Bud Blair had just gotten into a bar fight with a fellow officer, and his boss had given him a warning... but he also added that he knew of an under-sheriff position and knew the present Sheriff...Bud, at first, thought he was being fired, but that was not it...His boss knew he just needed to take some time off from the high-pressure cases he'd normally been handling...

Bud had taken his advice and gotten the job, especially once he'd been told his wife was leaving... He'd been under-sheriff and was hired into the Sheriff position when his boss had retired...

Now he was living and working in a small town in Oregon, near the high desert country... I would never have put Oregon together with desert so I wanted to learn more, of course...

I hope you enjoy this little side trip as much as I did--it is really beautiful country there as a avid hiker takes us on the Oregon Desert Trail...

Gordon Gooding had been found dead at his farm...At first it was thought to be a fall from the loft of the barn. When Bud Blair and his officers got there, however, they began to apply basic logic to question where the body had been found--face down with his face in mud, quite far to have fallen as if from the loft and when they went up into the loft to see if there had been a struggle or signs of anybody else who'd been there, they looked outside and the sun shown on a beautiful spider silk web that obviously had been there for quite some time, showing no breaks or tears...

Soon the investigation had gone far enough that it was considered to be a murder and now they began to look for the whodunit...

There is an interesting concurrent story that is happening around the same time that is both ironic and, well, kinda funny... What that does is make it a more complex puzzle for readers since we do not know the interplay, if any, between the two criminal activities. The mystery does get quite complex and intertwined, so it is not easy to share without giving anything away, but I did thoroughly enjoy it and think you will too if you enjoy small-town police investigations...

I don't know whether the setting is based upon a specific small town in anywhere America, but what I was most impress with was the totally coordinated interaction and support of all service agencies, including the State Police, Forest Rangers and other service personnel. I couldn't help but wish that this was the way it would be everywhere, since obviously, at least in my opinion, it could easily be done if power struggles were not part of the working relationships...Of course, I gave credit to the Sheriff's Office for initiating that...maybe in future books we'll learn more about how this was instituted... It was obvious that it saved manpower and provided the support that each of the agencies needed when something major occurred.

All of the characters, in fact, were well developed and enough personal information was provided to allow readers ample opportunity to decide whether they would be following the new series... I enjoyed the addition of two native american characters living in the area, both key players in the series. There were also a couple of budding romances but this book was mostly dealing with the major cases as well as some horse thief issues and other small-town crimes that routinely were addressed...

Bud is hesitant to start a new love relationship since his wife divorced him when he relocated, and because of his drinking problems. For Bud, however, it seems that he is exactly where he wants to be and should be...especially with Molly to keep him company...and until he finally builds up his courage to ask for a real date with a woman who has been quite open in letting him know she's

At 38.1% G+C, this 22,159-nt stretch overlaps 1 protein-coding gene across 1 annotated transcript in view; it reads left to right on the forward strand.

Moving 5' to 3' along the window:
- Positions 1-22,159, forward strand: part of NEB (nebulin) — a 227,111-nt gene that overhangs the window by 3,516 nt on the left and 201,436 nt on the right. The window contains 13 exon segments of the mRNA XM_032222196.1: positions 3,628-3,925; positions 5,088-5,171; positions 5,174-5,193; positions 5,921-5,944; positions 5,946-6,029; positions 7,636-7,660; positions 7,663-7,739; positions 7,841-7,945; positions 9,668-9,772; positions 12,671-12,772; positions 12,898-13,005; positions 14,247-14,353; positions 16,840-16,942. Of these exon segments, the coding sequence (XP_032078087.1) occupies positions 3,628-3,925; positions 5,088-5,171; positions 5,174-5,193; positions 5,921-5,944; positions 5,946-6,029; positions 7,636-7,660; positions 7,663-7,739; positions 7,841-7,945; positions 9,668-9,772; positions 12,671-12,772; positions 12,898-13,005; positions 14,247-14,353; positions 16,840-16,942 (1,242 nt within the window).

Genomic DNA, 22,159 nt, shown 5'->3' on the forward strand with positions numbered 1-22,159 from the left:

Bud walked into the station at five minutes after eight, whistling a melody from the old song, Heartaches. The melody was a happy one in spite of the title. 
Sonny nodded, and Michelle said, “My, aren’t we happy this morning. Coffee?” 
He glanced at the coffee maker in surprise. “That would be great. Thanks. Yes, I am in a good mood. Molly and I caught our first trout of  the year, and I got a good night’s sleep. Molly wanted to stay another day, but duty calls.”

Bud had a self-indulgent side, not atypical of bachelors, and he had himself a very nice entertainment center, complete with good speakers, CD changer, tape deck, VCR, DVD and TV. He punched a power button, hit “1’, and sat back. A Dave Brubeck CD slid in place and “Take Five” filled the room with its syncopated rhythm. 
He heard Nancy making a domestic clatter in the kitchen—water running, refrigerator door opening and closing, the drip coffee pot gurgling spasmodically, cupboard doors opening. Good, peaceful sounds. Pain or no pain, he experienced a feeling of contentment.

Routine police investigative skills and more good mystery than violent action keeps everybody very busy, but there is still a lighter side that is created by the character interplay which is fun for readers to get involved in... Do check it out! 


Rod Collins grew up in a family nurtured by the oral storytelling tradition of rural America. Good storytellers (like his grandfather, Charlie Troop) were always welcome at the supper table or around the campfire.
True to that tradition, Collins created his award-winning, contemporary detective mysteries series featuring Sheriff Bud Blair. Book #5, "Not Before Midnight," is well underway.
Rod retired from the US Forest Service in the fall of 1999, and wrote his first book before the year was out. He says, "I'm eight books into the late-life writing career. I just keep on writing. It's an impulse that greets me each morning. And I love it. Stories are the meat of life."
Another of Rod's books, "Bitter's Run," is a stand-alone historical novel set in 1865, immediately following the end of the Civil War. John Bitter plans a solo trip across the Oregon Trail to his farm on Abiqua Creek, but The Good Lord and the beautiful red-haired lass, Morgan Eagan, have other plans.
Rod is also the author of "What Do I Do When I Get There? A New Manager's Guidebook." This little book (called a "gem" by one reviewer), was the 2007 winner of the Pinnacle Book Award.
Rod loves to hear from his readers. Get in touch by leaving a comment on his blog at